Picture of author.

Carol Bly (1930–2007)

Forfatter af Letters from the Country

15+ Works 504 Members 7 Reviews

Om forfatteren

Carol Bly is the author of many books, including the story collection "My Lord Bag of Rice", the essay collection "Letters from the Country", & a book about writing short fiction, "The Passionate, Accurate Story". Bly currently teaches Ethics-in-Literature at the University of Minnesota. She lives vis mere in St. Paul, Minnesota. (Bowker Author Biography) vis mindre
Image credit: Photo courtesy of Bly and Loveland Press

Værker af Carol Bly

Associated Works

The Vintage Book of Contemporary American Short Stories (1994) — Bidragyder — 477 eksemplarer
Eight Modern Essayists (1980)nogle udgaver177 eksemplarer
The Best American Short Stories 1983 (1983) — Bidragyder — 72 eksemplarer
Inheriting the Land: Contemporary Voices from the Midwest (1993) — Bidragyder — 16 eksemplarer
North Writers II: Our Place in the Woods (1997) — Bidragyder — 6 eksemplarer

Satte nøgleord på

Almen Viden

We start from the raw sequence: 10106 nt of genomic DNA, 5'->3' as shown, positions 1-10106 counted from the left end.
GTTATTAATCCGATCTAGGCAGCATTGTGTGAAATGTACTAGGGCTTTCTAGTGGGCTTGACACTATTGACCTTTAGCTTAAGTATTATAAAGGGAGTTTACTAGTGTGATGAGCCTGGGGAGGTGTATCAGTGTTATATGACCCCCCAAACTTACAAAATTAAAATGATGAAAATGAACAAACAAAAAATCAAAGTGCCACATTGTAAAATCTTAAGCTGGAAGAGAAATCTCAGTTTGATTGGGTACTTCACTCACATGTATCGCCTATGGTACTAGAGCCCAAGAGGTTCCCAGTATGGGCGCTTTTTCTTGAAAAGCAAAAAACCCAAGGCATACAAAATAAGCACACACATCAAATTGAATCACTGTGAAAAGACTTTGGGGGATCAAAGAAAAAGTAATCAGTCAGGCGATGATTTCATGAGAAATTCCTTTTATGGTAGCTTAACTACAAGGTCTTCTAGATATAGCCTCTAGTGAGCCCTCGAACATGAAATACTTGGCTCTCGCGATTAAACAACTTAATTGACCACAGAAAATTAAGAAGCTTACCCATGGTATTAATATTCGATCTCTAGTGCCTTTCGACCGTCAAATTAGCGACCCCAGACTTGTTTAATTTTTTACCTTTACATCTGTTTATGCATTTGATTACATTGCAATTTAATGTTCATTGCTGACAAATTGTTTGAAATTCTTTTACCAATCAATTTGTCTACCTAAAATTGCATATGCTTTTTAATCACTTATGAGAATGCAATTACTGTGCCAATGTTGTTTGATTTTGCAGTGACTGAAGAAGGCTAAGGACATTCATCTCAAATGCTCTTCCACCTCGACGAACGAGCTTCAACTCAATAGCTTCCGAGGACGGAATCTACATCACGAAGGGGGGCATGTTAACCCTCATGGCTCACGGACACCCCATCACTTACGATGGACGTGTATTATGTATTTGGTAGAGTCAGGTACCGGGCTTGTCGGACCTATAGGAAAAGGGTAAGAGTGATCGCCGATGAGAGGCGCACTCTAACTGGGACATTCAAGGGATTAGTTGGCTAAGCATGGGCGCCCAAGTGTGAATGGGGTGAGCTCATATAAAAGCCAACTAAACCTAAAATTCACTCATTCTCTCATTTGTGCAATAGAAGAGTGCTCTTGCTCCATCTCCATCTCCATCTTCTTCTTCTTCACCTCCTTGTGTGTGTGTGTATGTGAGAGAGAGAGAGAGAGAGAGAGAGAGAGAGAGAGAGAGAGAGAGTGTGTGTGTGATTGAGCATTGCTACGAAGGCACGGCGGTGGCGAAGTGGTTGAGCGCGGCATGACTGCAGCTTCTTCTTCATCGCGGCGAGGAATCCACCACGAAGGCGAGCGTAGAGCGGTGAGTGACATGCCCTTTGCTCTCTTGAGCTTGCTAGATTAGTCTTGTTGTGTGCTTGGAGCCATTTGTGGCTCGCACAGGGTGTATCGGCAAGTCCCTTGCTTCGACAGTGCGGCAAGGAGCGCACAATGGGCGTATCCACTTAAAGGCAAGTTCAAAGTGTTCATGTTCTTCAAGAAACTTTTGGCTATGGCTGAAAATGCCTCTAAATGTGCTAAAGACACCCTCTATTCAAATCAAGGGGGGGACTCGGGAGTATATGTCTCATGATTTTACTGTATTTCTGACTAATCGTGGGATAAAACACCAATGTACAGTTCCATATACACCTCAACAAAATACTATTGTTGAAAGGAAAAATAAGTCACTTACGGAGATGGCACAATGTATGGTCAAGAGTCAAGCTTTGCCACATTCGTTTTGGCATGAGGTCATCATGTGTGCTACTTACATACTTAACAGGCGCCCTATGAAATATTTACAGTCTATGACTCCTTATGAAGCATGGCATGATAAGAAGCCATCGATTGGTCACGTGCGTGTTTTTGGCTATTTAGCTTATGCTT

I read Carol Bly's first book, a collection of essays called LETTERS FROM THE COUNTRTY a few years ago. I was so impressed by her writing that I soon ordered two of her books of fiction. I finally got around to reading one of them this week. SHELTER HALF was just so damn good I read the whole thing in just a couple sittings over a couple days time. Bly, who lived most of her life in the small towns of northern Minnesota, knows the area like the back of her hand. She creates characters that seem so real, you'd swear you knew these people somewhere. She's got down the close-to-the-chest self-effacing attitudes and speech patterns of the region. I kept trying to think where have I heard this kind of stuff before. All I could come up with was the film FARGO and Garrison Keillor's "Prairie Home Companion" and its archetypal village of Lake Woebegone. Except Bly's story never really descends to outright comedy or farce. It's pretty damn serious in fact. It begins as a kind of murder mystery when an unidentified body is found in a ditch just outside of the village of St. Fursey. The body keeps coming up throughout the novel, but it's not the main focus or thrust of the story. The story is really all about the town and the various 'characters' that people it, from the wealthy patron and third generation of a founding family; to the Episcopal priest (a young woman) who doesn't believe in God); a very practical and pragmatic Bishop who comes to call; a young woman whose husband thoughtlessly allowed their infant son to drown; a former German soldier who fought on the other side in WWII, now a strawberry farmer; a middle-aged woman who bartends at the VFW and loves the casino slots; a car dealer who's just learned he has cancer; a cleaning woman who is habitually battered by her no-good husband ... Ah well, there are a LOT of different characters, and every one gets his/her own chapter, and gradually you see how they all fit together in the microcosmic world of St. Fursey, a town of around a thousand souls.